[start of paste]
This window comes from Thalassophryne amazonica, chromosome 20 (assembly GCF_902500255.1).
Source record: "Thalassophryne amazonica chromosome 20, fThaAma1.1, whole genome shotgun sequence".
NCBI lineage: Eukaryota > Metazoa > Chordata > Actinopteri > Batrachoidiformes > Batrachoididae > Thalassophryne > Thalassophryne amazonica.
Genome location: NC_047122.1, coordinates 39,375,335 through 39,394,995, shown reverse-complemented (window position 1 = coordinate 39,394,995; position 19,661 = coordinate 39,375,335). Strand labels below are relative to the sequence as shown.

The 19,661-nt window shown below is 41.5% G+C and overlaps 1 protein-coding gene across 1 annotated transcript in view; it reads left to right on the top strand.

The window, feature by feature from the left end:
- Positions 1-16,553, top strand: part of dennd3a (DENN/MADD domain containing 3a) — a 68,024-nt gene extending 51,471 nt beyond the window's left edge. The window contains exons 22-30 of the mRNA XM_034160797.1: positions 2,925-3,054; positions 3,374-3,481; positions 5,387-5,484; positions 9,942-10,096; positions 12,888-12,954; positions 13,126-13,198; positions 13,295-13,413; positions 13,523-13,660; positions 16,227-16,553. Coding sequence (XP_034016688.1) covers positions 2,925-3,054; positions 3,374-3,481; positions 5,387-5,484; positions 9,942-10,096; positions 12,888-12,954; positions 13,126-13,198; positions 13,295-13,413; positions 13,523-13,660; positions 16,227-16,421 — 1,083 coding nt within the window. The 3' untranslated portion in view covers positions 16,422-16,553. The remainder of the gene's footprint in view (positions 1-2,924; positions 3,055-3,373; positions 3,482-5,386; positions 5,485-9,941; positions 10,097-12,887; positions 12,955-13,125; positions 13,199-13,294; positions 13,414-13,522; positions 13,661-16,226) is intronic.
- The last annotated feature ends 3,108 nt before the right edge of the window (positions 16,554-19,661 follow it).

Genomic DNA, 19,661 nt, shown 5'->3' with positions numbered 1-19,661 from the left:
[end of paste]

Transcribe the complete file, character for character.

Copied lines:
This window comes from Thalassophryne amazonica, chromosome 20 (assembly GCF_902500255.1).
Source record: "Thalassophryne amazonica chromosome 20, fThaAma1.1, whole genome shotgun sequence".
NCBI lineage: Eukaryota > Metazoa > Chordata > Actinopteri > Batrachoidiformes > Batrachoididae > Thalassophryne > Thalassophryne amazonica.
Genome location: NC_047122.1, coordinates 39,375,335 through 39,394,995, shown reverse-complemented (window position 1 = coordinate 39,394,995; position 19,661 = coordinate 39,375,335). Strand labels below are relative to the sequence as shown.

The 19,661-nt window shown below is 41.5% G+C and overlaps 1 protein-coding gene across 1 annotated transcript in view; it reads left to right on the top strand.

The window, feature by feature from the left end:
- Positions 1-16,553, top strand: part of dennd3a (DENN/MADD domain containing 3a) — a 68,024-nt gene extending 51,471 nt beyond the window's left edge. The window contains exons 22-30 of the mRNA XM_034160797.1: positions 2,925-3,054; positions 3,374-3,481; positions 5,387-5,484; positions 9,942-10,096; positions 12,888-12,954; positions 13,126-13,198; positions 13,295-13,413; positions 13,523-13,660; positions 16,227-16,553. Coding sequence (XP_034016688.1) covers positions 2,925-3,054; positions 3,374-3,481; positions 5,387-5,484; positions 9,942-10,096; positions 12,888-12,954; positions 13,126-13,198; positions 13,295-13,413; positions 13,523-13,660; positions 16,227-16,421 — 1,083 coding nt within the window. The 3' untranslated portion in view covers positions 16,422-16,553. The remainder of the gene's footprint in view (positions 1-2,924; positions 3,055-3,373; positions 3,482-5,386; positions 5,485-9,941; positions 10,097-12,887; positions 12,955-13,125; positions 13,199-13,294; positions 13,414-13,522; positions 13,661-16,226) is intronic.
- The last annotated feature ends 3,108 nt before the right edge of the window (positions 16,554-19,661 follow it).

Genomic DNA, 19,661 nt, shown 5'->3' with positions numbered 1-19,661 from the left: